8. Aquaponics: This hub showcases a food production system that combines conventional aquaculture (raising fish for food or show) with hydroponics (cultivating plants in water) in a symbiotic environment.   In aquaponics, water from an aquaculture system (rich in fish wastes) flows to a hydroponic system where the by-products are broken down by nitrogen-fixing bacteria into nitrates and nitrites, which are utilized by the plants as nutrients. The water is then recirculated back to the aquaculture system.  If the fish in question are not carnivorous, the plants that are grown can serve to feed the fish, fully closing the aquaponics circle.  

In the diagram of aquaponics below, the pipe colored in gray brings the water from the fish to the plants, and the pipe colored in blue brings the purified water from the plants back to the fish. 


 


9. Rooftop farming: This hub sees in the roof of any home great potential for improving the quality of life of the family tending the roof’s garden as well as for the whole urban landscape.  The advantages of rooftop farming are many: 

Improving urban air quality by the absorption of carbon-dioxide and emission of oxygen 

Enhancing the appearance of the urban landscape with attractive roofs, Reducing the phenomenon of “insolation,” whereby solar radiation is absorbed by roads and buildings—and this heat is then stored in area buildings 

Cnserving rainwater 

Decreasing noise pollution

Providing residents with fresh produce.  

 

 

sheeting (which prevents water loss and assures a garden that is protected from ground and water contamination).  The treated kitchen water flows from terrace to terrace by way of gravitation.  The garden also hosts a small landscaped waterfall and pond that use solar energy.

7. Produce pyramids: This hub features vertical, pyramid structures that contain a special soil/compost mixture.  The different heights at each level on the sides of the pyramid offer an opportunity to stagger the yield of the produce being grown.  This hub demonstrates great flexibility for urban settings—formerly “dead” spaces as small as 1 square meter can host produce pyramids.

8. Aquaponics: This hub showcases a food production system that combines conventional aquaculture (raising fish for food or show) with hydroponics (cultivating plants in water) in a symbiotic environment.   In aquaponics, water from an aquaculture system (rich in fish wastes) flows to a hydroponic system where the by-products are broken down by nitrogen-fixing bacteria into nitrates and nitrites, which are utilized by the plants as nutrients. The water is then recirculated back to the aquaculture system.  If the fish in question are not carnivorous, the plants that are grown can serve to feed the fish, fully closing the aquaponics circle.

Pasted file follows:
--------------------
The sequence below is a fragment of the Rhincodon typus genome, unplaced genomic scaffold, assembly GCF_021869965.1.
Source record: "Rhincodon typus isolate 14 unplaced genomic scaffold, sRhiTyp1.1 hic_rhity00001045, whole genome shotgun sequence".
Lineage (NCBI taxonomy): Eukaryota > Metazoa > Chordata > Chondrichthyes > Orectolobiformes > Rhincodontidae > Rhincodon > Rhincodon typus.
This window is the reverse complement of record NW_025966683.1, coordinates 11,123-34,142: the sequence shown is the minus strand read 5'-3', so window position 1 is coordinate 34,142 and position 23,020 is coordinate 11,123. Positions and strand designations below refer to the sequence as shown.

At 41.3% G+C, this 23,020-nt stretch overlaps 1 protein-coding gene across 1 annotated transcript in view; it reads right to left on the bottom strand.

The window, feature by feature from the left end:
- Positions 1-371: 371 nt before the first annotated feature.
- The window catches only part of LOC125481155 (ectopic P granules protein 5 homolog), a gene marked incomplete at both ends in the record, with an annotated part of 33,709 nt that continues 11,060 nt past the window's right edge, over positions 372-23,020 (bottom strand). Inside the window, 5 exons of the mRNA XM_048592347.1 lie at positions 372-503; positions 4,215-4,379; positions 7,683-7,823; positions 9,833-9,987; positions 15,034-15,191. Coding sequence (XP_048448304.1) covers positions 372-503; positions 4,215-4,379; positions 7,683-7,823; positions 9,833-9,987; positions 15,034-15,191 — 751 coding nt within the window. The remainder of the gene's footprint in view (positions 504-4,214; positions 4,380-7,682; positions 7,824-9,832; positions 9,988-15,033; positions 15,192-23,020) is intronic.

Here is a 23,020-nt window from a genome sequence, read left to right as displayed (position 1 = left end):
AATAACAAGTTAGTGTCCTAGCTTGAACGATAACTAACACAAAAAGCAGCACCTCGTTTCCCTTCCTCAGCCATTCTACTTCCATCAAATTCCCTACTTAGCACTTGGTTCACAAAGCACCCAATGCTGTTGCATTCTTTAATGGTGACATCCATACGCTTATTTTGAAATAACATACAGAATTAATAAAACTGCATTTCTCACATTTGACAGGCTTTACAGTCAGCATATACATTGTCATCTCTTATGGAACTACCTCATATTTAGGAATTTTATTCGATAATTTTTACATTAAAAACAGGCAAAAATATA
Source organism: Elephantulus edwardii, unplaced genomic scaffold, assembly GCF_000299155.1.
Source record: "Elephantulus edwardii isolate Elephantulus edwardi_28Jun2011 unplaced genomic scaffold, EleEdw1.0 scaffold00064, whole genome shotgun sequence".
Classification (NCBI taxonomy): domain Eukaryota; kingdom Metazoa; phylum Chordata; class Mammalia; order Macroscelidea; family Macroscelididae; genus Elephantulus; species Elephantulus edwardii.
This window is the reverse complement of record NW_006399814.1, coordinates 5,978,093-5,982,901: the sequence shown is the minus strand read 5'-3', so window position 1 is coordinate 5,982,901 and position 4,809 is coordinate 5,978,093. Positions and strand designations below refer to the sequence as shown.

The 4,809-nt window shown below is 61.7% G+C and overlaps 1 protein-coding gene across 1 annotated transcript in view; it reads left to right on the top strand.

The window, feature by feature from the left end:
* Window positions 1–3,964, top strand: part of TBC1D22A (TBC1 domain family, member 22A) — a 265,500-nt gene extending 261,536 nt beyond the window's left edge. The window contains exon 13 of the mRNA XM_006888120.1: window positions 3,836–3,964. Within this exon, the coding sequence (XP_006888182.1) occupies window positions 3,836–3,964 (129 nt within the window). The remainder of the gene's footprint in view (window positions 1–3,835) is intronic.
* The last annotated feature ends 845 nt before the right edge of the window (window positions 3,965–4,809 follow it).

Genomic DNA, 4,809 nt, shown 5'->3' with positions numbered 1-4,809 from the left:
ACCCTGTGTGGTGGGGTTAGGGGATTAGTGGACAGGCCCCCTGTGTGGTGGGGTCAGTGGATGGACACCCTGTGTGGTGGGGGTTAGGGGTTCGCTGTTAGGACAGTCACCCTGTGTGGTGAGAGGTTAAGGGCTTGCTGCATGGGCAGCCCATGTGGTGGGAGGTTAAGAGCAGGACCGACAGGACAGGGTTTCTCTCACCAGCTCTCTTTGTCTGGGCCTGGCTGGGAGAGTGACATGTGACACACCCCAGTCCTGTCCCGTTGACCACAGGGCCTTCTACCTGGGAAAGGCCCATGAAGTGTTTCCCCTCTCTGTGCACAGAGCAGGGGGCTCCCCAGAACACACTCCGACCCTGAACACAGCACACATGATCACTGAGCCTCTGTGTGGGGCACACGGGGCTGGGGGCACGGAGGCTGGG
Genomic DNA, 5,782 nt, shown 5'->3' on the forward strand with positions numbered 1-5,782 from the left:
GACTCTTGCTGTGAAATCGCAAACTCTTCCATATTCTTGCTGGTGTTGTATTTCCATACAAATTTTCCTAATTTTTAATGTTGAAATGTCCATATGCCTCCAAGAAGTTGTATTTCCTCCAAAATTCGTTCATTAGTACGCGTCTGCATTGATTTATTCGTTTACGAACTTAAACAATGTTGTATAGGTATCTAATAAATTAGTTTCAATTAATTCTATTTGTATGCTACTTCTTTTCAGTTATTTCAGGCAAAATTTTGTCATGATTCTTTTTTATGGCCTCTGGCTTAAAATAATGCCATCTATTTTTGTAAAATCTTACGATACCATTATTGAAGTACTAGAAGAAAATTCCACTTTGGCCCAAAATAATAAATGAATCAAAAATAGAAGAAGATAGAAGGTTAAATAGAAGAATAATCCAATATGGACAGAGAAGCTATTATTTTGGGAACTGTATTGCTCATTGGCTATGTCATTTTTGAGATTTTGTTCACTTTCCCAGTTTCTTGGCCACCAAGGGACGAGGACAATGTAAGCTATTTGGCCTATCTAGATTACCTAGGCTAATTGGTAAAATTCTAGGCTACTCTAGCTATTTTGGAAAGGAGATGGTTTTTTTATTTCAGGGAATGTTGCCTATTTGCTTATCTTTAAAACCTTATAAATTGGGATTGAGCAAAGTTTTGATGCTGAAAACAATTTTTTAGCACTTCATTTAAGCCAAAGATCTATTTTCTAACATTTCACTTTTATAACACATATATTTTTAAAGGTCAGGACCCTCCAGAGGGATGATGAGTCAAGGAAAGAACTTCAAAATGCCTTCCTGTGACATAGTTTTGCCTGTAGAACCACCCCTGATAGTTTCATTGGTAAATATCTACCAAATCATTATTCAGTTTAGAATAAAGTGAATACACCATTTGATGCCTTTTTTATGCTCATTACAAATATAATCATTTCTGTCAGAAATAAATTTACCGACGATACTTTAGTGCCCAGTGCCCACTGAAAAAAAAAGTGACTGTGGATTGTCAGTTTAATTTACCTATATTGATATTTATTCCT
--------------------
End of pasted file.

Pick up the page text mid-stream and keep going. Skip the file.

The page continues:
In the diagram of aquaponics below, the pipe colored in gray brings the water from the fish to the plants, and the pipe colored in blue brings the purified water from the plants back to the fish.

 

 

9. Rooftop farming: This hub sees in the roof of any home great potential for improving the quality of life of the family tending the roof’s garden as well as for the whole urban landscape.  The advantages of rooftop farming are many:

·        Improving urban air quality by the absorption of carbon-dioxide and emission of oxygen

·        Enhancing the appearance of the urban landscape with attractive roofs, Reducing the phenomenon of “insolation,” whereby solar radiation is absorbed by roads and buildings—and this heat is then stored in area buildings

·        Cnserving rainwater

·        Decreasing noise pollution

·        Providing residents with fresh produce. 

0 תגובות